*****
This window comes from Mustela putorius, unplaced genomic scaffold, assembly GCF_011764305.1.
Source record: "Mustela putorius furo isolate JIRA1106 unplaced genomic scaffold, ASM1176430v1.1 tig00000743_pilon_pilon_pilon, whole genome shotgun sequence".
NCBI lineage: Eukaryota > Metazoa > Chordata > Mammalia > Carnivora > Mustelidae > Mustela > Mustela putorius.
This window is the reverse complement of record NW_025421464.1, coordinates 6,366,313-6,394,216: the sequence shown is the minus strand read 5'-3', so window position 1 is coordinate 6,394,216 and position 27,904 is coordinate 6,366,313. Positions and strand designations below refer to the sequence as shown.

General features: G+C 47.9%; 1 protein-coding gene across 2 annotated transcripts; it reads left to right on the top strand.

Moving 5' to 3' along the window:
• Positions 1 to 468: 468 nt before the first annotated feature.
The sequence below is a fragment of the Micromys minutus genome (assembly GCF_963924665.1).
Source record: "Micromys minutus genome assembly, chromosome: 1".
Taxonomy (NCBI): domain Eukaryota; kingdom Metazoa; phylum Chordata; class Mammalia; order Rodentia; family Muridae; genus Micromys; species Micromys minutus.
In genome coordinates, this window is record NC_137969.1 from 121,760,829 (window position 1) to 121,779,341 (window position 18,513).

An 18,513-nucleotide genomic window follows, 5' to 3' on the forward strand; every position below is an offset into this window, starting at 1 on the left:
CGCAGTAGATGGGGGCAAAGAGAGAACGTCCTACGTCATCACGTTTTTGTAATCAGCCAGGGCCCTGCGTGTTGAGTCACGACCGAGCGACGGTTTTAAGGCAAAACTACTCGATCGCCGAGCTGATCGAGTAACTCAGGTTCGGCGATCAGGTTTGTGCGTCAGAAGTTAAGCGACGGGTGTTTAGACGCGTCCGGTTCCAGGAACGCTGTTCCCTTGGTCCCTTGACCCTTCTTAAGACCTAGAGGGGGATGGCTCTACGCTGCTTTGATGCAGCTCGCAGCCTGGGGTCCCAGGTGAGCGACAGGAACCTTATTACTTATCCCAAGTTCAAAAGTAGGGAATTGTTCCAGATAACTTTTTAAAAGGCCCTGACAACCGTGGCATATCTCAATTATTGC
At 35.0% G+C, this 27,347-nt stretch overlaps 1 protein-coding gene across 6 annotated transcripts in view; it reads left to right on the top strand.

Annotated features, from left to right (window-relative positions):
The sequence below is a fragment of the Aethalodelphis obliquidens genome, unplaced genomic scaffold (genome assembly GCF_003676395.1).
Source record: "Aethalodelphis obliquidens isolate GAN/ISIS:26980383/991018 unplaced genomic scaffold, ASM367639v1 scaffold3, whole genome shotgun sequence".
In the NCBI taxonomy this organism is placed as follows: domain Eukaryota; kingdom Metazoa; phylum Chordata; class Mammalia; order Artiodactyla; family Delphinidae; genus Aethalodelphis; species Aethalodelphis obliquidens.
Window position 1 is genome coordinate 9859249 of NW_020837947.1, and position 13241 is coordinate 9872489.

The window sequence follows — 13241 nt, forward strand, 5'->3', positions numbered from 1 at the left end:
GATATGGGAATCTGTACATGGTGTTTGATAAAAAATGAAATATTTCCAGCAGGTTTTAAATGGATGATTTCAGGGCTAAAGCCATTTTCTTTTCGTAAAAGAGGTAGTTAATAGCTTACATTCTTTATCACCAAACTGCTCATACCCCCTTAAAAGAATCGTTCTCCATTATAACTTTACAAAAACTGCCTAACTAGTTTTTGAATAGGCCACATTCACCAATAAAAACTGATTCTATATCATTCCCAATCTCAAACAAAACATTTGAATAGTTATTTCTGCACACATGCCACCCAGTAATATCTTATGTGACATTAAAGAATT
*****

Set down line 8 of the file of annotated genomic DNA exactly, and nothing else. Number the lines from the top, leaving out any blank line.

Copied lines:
The sequence below is a fragment of the Micromys minutus genome (assembly GCF_963924665.1).